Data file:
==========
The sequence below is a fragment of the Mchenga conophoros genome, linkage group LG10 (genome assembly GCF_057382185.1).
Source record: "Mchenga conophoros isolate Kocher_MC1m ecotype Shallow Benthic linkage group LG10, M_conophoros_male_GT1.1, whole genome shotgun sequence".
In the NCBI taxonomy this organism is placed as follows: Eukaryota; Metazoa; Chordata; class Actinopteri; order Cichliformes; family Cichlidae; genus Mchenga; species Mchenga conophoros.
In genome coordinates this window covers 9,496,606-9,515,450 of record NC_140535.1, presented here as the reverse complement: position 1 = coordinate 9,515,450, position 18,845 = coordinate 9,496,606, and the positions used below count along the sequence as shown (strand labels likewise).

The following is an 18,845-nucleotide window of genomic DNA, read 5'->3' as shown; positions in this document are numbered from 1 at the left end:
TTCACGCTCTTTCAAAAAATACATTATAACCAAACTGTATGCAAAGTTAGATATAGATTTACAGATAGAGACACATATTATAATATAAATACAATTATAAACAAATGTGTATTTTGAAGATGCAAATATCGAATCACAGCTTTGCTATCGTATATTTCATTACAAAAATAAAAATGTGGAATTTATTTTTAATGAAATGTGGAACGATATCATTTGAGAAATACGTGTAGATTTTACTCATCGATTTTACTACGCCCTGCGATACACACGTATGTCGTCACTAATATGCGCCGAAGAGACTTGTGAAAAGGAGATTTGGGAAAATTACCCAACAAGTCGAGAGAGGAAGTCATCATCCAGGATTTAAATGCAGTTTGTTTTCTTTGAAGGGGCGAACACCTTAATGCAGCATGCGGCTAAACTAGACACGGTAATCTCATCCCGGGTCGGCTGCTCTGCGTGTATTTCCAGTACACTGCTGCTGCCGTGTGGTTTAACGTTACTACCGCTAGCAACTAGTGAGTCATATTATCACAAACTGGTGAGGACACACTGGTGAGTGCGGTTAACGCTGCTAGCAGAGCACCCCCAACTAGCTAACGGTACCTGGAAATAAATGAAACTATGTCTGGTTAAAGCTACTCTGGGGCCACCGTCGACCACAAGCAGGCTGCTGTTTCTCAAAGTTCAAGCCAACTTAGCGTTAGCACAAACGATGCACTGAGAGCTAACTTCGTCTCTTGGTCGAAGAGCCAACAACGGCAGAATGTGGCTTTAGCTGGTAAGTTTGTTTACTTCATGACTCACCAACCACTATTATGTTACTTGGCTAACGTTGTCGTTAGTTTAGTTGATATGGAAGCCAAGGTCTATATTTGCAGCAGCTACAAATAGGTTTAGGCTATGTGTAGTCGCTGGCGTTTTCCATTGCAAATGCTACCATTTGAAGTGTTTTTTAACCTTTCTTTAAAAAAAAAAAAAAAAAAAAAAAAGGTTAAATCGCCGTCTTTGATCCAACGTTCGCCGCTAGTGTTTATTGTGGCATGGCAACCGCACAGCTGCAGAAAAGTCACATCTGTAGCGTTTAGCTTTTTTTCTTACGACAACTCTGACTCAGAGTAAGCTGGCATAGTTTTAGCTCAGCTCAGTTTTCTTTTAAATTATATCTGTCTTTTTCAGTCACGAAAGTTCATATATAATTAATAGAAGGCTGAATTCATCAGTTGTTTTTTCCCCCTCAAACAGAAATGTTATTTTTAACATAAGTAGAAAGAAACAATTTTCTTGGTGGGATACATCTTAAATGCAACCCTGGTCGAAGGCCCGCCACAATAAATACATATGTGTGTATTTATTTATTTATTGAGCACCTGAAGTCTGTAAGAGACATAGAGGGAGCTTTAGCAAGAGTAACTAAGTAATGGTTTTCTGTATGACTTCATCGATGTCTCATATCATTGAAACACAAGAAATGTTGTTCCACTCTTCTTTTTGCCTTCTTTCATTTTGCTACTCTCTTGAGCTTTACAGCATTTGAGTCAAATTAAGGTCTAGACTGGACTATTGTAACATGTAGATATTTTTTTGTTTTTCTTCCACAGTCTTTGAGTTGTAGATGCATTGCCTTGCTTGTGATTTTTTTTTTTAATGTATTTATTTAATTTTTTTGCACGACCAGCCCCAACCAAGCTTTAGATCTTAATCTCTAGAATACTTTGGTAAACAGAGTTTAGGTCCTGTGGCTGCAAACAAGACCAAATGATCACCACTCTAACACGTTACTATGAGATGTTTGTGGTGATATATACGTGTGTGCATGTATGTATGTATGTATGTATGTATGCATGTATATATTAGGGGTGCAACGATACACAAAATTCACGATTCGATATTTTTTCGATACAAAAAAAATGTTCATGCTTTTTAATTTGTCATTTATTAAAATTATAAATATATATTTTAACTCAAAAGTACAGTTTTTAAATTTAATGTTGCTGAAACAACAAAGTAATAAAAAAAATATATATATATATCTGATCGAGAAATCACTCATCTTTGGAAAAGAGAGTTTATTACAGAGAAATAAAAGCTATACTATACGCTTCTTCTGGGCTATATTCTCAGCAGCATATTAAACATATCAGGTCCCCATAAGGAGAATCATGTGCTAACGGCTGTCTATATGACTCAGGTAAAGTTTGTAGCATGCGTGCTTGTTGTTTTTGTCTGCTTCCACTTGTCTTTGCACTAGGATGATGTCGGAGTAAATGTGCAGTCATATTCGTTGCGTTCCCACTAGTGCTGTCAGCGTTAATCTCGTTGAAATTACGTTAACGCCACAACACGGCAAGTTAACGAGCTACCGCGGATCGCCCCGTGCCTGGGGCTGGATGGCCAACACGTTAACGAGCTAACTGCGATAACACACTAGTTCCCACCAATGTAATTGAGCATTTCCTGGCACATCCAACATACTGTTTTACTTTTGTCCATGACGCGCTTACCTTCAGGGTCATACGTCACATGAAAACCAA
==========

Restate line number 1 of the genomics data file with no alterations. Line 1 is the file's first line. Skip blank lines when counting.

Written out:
The sequence below is a fragment of the Mchenga conophoros genome, linkage group LG10 (genome assembly GCF_057382185.1).